Julio Cortázar, born Julio Florencio Cortázar American Spanish: [ˈxuljo korˈtasar] (About this soundlisten); (26 August 1914 – 12 February 1984) was an Argentine novelist, short story writer, and essayist. Known as one of the founders of the Latin American Boom, Cortázar influenced an entire generation of Spanish-speaking readers and writers in America and Europe.
He is considered one of the most innovative and original authors of his time, a master of history, poetic prose and short story in general and a creator of important novels that inaugurated a new way of making literature in the Hispanic world by breaking the classical moulds through narratives that escaped temporal linearity. As the content of his work travels on the border between the real and the fantastic, it is often placed within the genres of magical realism and surrealism.
He lived his childhood and adolescence and incipient maturity in Argentina and, after the 1950s, in Europe. He lived in Italy, Spain, Switzerland and France, where he settled in 1951 and composed some of his works.
Julio Cortázar was born on 26 August 1914, in Ixelles, a municipality of Brussels, Belgium. According to biographer Miguel Herráez, his parents, Julio José Cortázar and María Herminia Descotte, were Argentine citizens, and his father was attached to the Argentine diplomatic service in Belgium.
At the time of Cortázar's birth, Belgium was occupied by the German troops of Kaiser Wilhelm II. After German troops arrived in Belgium, Cortázar and his family moved to Zürich where María Herminia's parents, Victoria Gabel and Louis Descotte (a French National), were waiting in neutral territory. The family group spent the next two years in Switzerland, first in Zürich, then Geneva, before moving for a short period to Barcelona. The Cortázars settled outside of Buenos Aires by the end of 1919.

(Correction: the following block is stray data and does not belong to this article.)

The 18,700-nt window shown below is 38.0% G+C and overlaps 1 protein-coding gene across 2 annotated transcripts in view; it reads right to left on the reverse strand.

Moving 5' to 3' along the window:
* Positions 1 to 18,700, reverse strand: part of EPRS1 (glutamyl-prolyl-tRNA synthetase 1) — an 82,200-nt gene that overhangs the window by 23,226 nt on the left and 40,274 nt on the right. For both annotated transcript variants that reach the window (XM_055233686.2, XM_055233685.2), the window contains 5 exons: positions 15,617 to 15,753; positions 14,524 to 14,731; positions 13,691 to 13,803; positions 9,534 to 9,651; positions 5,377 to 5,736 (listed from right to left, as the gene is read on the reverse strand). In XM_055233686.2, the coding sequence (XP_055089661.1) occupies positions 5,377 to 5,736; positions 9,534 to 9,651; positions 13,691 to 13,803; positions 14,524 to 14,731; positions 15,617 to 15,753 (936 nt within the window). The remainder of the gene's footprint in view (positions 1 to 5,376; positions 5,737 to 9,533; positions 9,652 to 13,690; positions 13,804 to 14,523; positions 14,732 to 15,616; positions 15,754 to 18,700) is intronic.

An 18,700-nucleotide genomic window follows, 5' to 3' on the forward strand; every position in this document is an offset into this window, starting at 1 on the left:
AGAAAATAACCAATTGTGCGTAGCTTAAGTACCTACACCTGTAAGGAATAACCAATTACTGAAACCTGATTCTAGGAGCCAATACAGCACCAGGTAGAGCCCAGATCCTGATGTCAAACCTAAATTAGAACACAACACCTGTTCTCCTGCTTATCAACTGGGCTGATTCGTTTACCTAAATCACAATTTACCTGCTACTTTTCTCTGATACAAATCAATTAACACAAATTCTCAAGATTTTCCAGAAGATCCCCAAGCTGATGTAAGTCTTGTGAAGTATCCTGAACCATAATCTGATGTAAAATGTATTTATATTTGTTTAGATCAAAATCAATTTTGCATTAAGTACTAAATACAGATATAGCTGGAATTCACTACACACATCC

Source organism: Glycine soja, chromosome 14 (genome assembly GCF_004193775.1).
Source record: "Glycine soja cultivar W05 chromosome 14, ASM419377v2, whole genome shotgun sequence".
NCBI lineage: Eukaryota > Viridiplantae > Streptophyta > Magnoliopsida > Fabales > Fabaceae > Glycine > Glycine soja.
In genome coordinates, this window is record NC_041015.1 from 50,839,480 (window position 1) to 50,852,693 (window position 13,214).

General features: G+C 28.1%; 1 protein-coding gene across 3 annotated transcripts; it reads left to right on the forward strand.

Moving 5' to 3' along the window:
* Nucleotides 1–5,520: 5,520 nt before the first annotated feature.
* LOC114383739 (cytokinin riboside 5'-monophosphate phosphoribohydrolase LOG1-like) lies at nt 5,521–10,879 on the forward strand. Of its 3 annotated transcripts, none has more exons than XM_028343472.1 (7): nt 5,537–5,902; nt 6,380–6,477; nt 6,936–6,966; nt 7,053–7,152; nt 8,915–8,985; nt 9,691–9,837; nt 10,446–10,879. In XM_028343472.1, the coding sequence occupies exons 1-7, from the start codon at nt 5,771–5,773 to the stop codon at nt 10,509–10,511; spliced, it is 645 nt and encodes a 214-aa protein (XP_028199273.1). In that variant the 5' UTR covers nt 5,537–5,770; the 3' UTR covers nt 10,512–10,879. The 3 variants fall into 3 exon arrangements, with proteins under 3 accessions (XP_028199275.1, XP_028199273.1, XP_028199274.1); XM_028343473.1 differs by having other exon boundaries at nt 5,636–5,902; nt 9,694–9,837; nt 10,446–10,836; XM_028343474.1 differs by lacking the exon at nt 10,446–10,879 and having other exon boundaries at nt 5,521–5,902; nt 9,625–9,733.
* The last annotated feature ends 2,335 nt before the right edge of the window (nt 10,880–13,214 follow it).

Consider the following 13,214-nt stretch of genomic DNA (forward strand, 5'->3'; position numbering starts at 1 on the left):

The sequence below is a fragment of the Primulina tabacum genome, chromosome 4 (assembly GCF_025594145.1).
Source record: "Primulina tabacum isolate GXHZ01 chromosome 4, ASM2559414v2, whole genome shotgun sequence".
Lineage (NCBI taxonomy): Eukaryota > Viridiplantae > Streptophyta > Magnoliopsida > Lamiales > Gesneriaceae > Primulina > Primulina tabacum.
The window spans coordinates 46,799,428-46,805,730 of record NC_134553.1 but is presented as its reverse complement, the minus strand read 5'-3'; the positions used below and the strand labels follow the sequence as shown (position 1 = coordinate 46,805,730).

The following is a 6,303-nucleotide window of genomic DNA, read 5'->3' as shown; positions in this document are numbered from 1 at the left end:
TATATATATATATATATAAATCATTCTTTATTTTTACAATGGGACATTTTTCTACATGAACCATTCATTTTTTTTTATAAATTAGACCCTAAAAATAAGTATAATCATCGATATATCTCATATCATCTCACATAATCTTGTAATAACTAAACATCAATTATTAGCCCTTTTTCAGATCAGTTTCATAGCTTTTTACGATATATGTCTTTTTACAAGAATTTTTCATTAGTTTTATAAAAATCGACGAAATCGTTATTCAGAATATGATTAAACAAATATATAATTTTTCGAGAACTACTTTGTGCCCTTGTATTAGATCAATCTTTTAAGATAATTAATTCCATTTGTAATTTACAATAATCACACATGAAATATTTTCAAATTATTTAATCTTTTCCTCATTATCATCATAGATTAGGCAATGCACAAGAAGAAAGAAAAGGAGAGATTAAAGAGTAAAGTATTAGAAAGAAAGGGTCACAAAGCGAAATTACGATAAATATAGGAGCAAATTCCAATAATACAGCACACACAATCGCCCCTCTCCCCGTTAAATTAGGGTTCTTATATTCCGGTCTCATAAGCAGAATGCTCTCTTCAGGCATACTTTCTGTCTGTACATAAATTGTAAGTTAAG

Jorge Francisco Isidoro Luis Borges Acevedo (/ˈbɔːrhɛs/; Spanish: [ˈboɾxes] (About this soundlisten); 24 August 1899 – 14 June 1986) was an Argentine short-story writer, essayist, poet and translator, and a key figure in Spanish-language and universal literature. His best-known books, Ficciones (Fictions) and El Aleph (The Aleph), published in the 1940s, are compilations of short stories interconnected by common themes, including dreams, labyrinths, philosophers, libraries, mirrors, fictional writers, and mythology. Borges' works have contributed to philosophical literature and the fantasy genre, and have been considered by some critics to mark the beginning of the magic realist movement in 20th century Latin American literature. His late poems converse with such cultural figures as Spinoza, Camões, and Virgil.
Born in Buenos Aires, Borges later moved with his family to Switzerland in 1914, where he studied at the Collège de Genève. The family travelled widely in Europe, including Spain. On his return to Argentina in 1921, Borges began publishing his poems and essays in surrealist literary journals. He also worked as a librarian and public lecturer. In 1955, he was appointed director of the National Public Library and professor of English Literature at the University of Buenos Aires. He became completely blind by the age of 55. Scholars have suggested that his progressive blindness helped him to create innovative literary symbols through imagination.[Note 1] By the 1960s, his work was translated and published widely in the United States and Europe. Borges himself was fluent in several languages.
In 1961, he came to international attention when he received the first Formentor Prize, which he shared with Samuel Beckett. In 1971, he won the Jerusalem Prize. His international reputation was consolidated in the 1960s, aided by his works being available in English, by the Latin American Boom and by the success of García Márquez's One Hundred Years of Solitude. He dedicated his final work, The Conspirators, to the city of Geneva, Switzerland. Writer and essayist J. M. Coetzee said of him: "He, more than anyone, renovated the language of fiction and thus opened the way to a remarkable generation of Spanish-American novelists."